The Politics of Neglect: Urban Aid from Model Cities to Revenue Sharing

The Politics of Neglect: Urban Aid from Model Cities to Revenue Sharing

The Politics of Neglect: Urban Aid from Model Cities to Revenue Sharing

The Politics of Neglect: Urban Aid from Model Cities to Revenue Sharing

Excerpt

The Model Cities Program, like most Great Society innovations of the late 1960s, was both a response to the special conditions of that turbulent period and the product of a long lineage of prior federal actions.It came into being because of a perceived crisis of the cities. Yet this undertaking illustrated with particular clarity that in recent times most new federal programs have arisen out of the shortcomings of earlier ones—in this case, out of the poor coordination of previous programs as well as the specific disappointments with urban renewal. Starting with the New Deal, Congress enacted a series of programs to help cope with housing and urban problems.But during the 1960s the country became sharply aware of the continued severity of those problems, as they were described in the press, broadcast on television, analyzed in the new scholarly literature on urban studies, and reinforced by rising discontent among the urban poor and the black communities in particular.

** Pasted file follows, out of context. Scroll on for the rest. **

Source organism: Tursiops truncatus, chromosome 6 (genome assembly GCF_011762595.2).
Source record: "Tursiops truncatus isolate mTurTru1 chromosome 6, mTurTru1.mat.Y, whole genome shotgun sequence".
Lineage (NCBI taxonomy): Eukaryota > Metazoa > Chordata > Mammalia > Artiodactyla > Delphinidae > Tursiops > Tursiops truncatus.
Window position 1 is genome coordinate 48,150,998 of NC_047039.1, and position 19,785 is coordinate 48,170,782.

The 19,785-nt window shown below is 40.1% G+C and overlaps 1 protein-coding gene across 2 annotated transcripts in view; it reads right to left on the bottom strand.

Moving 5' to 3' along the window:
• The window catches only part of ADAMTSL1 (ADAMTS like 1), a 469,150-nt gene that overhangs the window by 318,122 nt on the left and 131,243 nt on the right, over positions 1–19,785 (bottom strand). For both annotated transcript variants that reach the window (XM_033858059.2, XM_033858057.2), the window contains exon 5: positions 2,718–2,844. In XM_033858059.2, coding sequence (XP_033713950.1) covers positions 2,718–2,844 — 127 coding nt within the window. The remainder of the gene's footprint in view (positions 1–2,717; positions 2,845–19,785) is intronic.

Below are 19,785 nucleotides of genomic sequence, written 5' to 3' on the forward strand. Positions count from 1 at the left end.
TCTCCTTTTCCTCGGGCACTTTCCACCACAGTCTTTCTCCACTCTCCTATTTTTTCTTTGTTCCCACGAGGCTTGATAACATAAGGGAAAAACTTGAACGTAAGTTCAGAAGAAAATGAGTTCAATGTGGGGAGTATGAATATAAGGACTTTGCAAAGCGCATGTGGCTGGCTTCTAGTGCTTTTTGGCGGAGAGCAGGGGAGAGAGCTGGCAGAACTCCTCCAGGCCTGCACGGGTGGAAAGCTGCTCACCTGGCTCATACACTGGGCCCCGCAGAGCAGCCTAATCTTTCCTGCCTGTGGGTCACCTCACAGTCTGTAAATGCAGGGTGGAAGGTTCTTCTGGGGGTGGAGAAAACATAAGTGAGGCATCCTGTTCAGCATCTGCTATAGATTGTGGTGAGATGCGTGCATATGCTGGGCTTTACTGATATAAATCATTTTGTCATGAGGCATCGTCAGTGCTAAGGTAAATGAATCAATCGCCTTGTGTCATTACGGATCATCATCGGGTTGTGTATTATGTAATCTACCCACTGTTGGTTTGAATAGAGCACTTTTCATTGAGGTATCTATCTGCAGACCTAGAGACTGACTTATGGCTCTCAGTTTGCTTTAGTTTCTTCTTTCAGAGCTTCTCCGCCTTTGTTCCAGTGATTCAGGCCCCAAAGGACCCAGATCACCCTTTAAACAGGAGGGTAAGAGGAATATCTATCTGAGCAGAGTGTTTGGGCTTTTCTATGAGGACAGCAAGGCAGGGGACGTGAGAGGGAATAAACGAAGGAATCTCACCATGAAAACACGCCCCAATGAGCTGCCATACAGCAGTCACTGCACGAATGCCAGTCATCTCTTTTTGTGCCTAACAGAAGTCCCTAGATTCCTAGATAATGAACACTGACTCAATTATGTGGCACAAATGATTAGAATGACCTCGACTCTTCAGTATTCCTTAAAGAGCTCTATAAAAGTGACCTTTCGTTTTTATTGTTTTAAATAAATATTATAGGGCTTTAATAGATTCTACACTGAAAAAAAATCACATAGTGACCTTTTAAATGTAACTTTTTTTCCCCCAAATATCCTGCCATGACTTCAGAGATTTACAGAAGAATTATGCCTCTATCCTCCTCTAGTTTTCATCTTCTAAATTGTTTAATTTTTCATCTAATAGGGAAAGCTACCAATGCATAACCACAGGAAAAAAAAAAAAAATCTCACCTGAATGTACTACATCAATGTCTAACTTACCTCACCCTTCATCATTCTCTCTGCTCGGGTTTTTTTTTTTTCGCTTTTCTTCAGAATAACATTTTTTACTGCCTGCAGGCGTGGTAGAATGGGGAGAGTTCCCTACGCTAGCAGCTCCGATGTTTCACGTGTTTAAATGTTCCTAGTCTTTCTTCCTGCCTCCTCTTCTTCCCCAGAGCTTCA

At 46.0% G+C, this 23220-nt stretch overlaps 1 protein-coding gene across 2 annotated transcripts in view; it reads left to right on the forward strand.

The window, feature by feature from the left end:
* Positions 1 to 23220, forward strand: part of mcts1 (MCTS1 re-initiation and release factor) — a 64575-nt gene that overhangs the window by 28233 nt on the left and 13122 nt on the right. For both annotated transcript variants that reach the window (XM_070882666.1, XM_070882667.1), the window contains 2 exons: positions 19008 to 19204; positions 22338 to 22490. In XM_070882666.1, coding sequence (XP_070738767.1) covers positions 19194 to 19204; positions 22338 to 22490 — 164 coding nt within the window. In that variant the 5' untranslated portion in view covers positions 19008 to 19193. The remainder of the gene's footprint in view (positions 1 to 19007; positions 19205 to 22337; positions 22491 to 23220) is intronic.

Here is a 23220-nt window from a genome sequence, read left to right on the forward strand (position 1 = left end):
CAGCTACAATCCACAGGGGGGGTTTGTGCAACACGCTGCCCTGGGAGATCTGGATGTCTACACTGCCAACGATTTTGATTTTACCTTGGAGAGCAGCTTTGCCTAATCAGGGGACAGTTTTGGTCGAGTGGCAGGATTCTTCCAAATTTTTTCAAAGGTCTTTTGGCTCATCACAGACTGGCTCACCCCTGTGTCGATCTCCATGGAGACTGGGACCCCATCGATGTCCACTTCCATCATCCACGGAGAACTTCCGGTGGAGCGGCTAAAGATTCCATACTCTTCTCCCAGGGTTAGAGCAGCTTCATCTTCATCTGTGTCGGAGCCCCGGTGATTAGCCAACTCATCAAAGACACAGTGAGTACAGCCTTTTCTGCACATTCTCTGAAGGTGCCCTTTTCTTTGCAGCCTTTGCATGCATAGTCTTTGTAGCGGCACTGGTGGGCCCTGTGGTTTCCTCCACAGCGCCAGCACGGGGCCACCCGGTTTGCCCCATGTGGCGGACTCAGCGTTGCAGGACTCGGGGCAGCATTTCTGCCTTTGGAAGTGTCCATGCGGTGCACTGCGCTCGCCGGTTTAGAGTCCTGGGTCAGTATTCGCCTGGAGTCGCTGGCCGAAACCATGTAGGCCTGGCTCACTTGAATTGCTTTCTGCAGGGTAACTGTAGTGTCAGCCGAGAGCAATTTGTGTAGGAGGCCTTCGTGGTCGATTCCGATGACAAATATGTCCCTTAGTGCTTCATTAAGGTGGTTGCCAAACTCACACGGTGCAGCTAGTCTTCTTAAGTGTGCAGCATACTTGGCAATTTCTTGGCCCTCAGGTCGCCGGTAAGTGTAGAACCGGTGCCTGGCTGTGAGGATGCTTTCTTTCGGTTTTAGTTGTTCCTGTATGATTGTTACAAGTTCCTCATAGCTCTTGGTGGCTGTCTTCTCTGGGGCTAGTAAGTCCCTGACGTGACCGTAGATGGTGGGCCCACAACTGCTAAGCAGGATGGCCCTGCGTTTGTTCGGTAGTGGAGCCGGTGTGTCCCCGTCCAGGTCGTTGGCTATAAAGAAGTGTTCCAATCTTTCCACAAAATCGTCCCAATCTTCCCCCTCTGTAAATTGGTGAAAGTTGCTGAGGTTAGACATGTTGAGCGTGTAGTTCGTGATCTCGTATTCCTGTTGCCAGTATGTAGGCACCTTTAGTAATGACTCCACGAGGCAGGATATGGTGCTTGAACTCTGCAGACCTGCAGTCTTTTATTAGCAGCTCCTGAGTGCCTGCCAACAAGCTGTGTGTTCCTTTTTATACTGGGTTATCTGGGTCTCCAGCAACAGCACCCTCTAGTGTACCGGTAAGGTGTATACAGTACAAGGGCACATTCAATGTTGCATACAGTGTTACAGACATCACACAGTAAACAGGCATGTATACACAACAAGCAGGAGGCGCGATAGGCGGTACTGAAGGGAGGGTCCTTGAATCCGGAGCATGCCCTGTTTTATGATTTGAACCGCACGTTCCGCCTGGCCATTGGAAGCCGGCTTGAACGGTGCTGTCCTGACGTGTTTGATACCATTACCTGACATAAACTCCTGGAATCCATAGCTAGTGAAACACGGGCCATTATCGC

These elements all suggested that existing federal urban programs were not doing an effective job. In addition, a growing number of critics, from right and left, were lacing into the major federal aid program designed to assist the central cities—urban renewal. Serious critical works began to appear in the early 1960s, at the same time that there was growing political protest from the victims of urban renewal in the cities. A new climate of opinion increasingly regarded criticisms of renewal as legitimate and well founded—criticisms that earlier were held to represent no more than opposition to progress.

There was also a new political context in the early 1960s, giving rise to a steadily growing number of urban aid programs conceived under unusual auspices. Both Presidents Kennedy and Johnson were eager to use federal resources to cope with the social problems of the cities, which were commanding increasing national attention.They did not wait for special interest groups to organize and make demands. Instead, they turned increasingly to staff advisers, White House task forces, and Presidential commissions to generate ideas for new programs. Experts in urban affairs became the designers of programs that activist Presidents could present to the Congress—and these urban experts drew many of their ideas from reform concepts advanced in the late 1950s and early 1960s.

Some of the reform ideas were concerned with administering federal programs more efficiently. Others had to do with the nature of urban poverty and the shortcomings of earlier attempts to alleviate it. At first, these streams of thought gave rise to separate proposals for public policy. But increasingly the designers of new programs began to combine ideas from both agendas in formulating, first, the War on Poverty, and later, the Model Cities Program.

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